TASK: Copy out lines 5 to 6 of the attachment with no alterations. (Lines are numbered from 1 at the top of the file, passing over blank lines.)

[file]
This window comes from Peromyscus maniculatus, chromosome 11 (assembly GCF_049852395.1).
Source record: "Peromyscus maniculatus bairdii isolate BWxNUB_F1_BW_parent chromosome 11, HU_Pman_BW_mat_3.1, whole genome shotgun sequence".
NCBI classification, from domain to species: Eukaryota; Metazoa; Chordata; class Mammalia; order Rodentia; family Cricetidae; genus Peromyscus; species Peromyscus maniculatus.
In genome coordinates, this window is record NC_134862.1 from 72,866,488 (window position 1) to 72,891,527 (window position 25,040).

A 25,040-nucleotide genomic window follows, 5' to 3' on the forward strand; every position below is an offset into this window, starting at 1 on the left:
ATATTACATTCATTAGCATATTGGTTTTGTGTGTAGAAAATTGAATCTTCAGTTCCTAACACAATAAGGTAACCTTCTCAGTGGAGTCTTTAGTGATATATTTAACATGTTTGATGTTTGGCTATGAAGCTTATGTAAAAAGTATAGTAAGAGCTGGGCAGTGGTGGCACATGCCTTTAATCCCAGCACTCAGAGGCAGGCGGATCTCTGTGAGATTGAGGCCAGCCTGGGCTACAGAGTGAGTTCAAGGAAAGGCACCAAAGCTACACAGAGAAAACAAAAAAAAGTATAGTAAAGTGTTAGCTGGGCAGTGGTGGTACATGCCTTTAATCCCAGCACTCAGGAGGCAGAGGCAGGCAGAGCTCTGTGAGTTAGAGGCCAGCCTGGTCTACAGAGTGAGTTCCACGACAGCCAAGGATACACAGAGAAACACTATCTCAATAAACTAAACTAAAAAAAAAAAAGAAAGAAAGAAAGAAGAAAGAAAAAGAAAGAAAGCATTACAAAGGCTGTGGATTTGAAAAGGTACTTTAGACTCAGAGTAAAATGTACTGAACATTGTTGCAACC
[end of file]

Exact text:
A 25,040-nucleotide genomic window follows, 5' to 3' on the forward strand; every position below is an offset into this window, starting at 1 on the left:
ATATTACATTCATTAGCATATTGGTTTTGTGTGTAGAAAATTGAATCTTCAGTTCCTAACACAATAAGGTAACCTTCTCAGTGGAGTCTTTAGTGATATATTTAACATGTTTGATGTTTGGCTATGAAGCTTATGTAAAAAGTATAGTAAGAGCTGGGCAGTGGTGGCACATGCCTTTAATCCCAGCACTCAGAGGCAGGCGGATCTCTGTGAGATTGAGGCCAGCCTGGGCTACAGAGTGAGTTCAAGGAAAGGCACCAAAGCTACACAGAGAAAACAAAAAAAAGTATAGTAAAGTGTTAGCTGGGCAGTGGTGGTACATGCCTTTAATCCCAGCACTCAGGAGGCAGAGGCAGGCAGAGCTCTGTGAGTTAGAGGCCAGCCTGGTCTACAGAGTGAGTTCCACGACAGCCAAGGATACACAGAGAAACACTATCTCAATAAACTAAACTAAAAAAAAAAAAGAAAGAAAGAAAGAAGAAAGAAAAAGAAAGAAAGCATTACAAAGGCTGTGGATTTGAAAAGGTACTTTAGACTCAGAGTAAAATGTACTGAACATTGTTGCAACC